If the individual believes that any or all of these are involved, the concern should be raised directly with the Commissioner: see ‘Avenues to raise issues externally’ below.
Individuals are encouraged to put their name to any concerns raised. Those expressed anonymously are much less powerful and far more difficult to investigate and prove. However, they will be considered at the discretion of the Monitoring Officer. In doing so, factors that will be taken into account include:
- the seriousness of the issues raised;
- the credibility of the concern; and
- the likelihood of confirming the allegation from other sources in the face of a flat denial from the accused person.
Concerns should be expressed in writing, and it is expected that they will be supported by evidence of any alleged malpractice. Staff are asked to include how and when they would prefer to be contacted.
OPCC response to staff concerns
Within ten working days of a concern being received, the individual will be contacted by their preferred method to:
- Acknowledge that the concern has been received;
- Indicate how the person considering the issue proposes to deal with the matter;
- Give an estimate of how long it will take to provide a final response;
- Inform them whether any initial enquiries have been made; and
- Indicate whether further investigations will take place, and if not, why not.
The amount of contact between the person considering the issue and the individual will depend on the nature of the concern raised, potential difficulties involved and clarity of information provided initially.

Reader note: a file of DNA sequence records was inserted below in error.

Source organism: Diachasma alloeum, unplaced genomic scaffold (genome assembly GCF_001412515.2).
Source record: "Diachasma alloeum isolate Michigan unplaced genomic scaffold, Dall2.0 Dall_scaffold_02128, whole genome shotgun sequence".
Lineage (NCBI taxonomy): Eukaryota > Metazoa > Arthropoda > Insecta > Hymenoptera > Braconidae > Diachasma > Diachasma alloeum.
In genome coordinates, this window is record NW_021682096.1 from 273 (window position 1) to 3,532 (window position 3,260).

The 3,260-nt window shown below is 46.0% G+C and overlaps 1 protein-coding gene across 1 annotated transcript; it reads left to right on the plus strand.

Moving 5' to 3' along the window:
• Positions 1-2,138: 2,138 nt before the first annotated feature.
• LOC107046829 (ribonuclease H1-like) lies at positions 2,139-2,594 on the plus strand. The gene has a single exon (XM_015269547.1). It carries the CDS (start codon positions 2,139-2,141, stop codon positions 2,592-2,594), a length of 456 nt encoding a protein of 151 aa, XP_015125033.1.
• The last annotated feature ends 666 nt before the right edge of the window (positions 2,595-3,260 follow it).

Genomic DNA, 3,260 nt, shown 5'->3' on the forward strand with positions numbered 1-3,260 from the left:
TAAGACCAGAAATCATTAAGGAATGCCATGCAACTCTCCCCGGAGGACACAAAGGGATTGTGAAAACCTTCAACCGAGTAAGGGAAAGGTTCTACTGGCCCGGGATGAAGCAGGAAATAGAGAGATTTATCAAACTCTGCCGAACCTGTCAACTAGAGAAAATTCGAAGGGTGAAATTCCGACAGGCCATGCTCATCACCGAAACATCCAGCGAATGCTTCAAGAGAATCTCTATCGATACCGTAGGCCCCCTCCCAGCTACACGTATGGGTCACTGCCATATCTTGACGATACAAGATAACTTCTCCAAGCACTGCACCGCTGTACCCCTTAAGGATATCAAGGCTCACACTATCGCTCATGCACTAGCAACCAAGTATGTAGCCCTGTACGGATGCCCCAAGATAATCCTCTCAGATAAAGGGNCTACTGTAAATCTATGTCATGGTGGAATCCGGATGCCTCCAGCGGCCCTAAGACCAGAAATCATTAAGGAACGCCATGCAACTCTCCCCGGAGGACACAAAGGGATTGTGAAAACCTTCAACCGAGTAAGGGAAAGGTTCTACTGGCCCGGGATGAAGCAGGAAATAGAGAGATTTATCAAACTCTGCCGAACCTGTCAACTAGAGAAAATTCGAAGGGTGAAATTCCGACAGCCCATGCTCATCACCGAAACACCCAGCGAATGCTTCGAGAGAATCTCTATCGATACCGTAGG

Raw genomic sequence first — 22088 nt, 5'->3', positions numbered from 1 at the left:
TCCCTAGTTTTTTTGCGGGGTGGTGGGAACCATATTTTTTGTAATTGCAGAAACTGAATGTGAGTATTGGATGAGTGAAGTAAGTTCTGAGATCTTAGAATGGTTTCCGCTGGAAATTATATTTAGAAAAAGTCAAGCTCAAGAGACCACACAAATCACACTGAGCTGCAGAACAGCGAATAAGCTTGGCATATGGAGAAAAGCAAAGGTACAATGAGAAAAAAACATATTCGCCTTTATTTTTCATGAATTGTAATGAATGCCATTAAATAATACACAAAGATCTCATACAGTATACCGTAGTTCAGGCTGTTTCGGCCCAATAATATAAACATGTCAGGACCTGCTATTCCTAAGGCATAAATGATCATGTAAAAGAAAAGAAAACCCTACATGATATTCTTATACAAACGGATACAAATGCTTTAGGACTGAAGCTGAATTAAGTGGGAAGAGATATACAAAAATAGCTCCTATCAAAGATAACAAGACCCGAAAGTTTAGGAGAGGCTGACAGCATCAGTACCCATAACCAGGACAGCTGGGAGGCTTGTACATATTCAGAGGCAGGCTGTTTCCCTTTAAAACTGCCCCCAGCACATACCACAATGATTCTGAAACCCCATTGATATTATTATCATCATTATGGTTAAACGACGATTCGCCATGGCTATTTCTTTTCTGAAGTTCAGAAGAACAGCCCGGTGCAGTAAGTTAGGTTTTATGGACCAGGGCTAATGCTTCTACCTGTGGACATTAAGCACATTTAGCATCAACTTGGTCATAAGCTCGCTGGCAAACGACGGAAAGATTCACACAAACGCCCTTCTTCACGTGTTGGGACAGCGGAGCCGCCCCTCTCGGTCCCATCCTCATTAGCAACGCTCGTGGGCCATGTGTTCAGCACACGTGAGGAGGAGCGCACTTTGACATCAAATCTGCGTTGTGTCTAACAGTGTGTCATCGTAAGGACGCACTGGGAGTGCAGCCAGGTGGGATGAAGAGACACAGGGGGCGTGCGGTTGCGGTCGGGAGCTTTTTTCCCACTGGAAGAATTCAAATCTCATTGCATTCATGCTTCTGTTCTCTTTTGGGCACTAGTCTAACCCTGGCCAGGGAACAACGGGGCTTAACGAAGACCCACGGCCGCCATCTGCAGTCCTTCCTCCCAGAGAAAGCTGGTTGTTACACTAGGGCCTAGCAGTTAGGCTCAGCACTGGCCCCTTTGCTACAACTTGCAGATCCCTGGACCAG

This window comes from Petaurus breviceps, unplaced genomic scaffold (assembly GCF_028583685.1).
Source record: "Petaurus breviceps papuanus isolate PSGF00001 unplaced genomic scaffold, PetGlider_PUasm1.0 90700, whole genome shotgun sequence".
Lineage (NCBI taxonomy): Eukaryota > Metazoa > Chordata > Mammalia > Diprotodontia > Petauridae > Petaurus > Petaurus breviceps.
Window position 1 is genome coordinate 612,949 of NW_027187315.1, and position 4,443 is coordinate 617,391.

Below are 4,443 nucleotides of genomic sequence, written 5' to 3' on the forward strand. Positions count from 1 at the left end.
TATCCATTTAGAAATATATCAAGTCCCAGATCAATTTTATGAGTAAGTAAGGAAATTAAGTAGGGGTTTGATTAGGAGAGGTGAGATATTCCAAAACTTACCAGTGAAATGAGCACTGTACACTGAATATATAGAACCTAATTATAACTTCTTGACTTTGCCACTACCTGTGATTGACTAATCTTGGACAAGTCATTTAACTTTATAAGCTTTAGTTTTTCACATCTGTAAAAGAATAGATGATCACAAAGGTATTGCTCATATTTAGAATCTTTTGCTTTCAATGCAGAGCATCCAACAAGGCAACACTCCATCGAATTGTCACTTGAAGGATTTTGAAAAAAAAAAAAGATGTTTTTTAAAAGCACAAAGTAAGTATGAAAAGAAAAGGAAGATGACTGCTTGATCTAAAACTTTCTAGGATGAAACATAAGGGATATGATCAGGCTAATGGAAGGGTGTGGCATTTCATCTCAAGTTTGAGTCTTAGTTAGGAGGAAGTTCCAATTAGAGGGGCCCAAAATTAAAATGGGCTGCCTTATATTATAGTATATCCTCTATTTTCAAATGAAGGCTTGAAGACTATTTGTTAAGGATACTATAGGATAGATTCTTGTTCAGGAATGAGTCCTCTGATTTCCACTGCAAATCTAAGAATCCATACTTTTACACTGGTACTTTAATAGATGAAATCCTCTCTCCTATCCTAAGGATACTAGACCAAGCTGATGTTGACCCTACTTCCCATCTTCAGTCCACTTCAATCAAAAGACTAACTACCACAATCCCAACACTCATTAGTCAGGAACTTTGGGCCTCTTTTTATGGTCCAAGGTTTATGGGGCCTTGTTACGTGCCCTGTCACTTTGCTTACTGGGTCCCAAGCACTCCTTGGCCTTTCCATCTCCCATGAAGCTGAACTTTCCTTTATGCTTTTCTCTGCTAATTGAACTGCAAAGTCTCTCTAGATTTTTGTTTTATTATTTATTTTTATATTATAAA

When any meeting is arranged, staff have the right to be accompanied by a Trade Union or professional association representative or a workplace colleague who is not involved in the area of work to which the concern relates.
Where it is deemed appropriate, in the interests of natural justice, the individual who is the subject of the concern will be informed of the investigation. However, if it is felt that this might hinder or prevent the initial investigation, then this will be delayed.
Where appropriate, an investigation will be carried out by an appropriate person, who will, if it is deemed necessary, involve an outside independent body (e.g. Her Majesty’s Inspectorate of Constabulary and Fire & Rescue Services or the Police and Crime Commissioner’s Auditors). They will present their findings and make recommendations based upon them. This will be detailed in a written report. The report will be passed to the Chief Executive or Police and Crime Commissioner as appropriate.
Avenues to raise issues externally
If the individual feels the concern they have raised has not been taken seriously, or that it cannot be raised internally, there are a number of other individuals and organisations they can approach: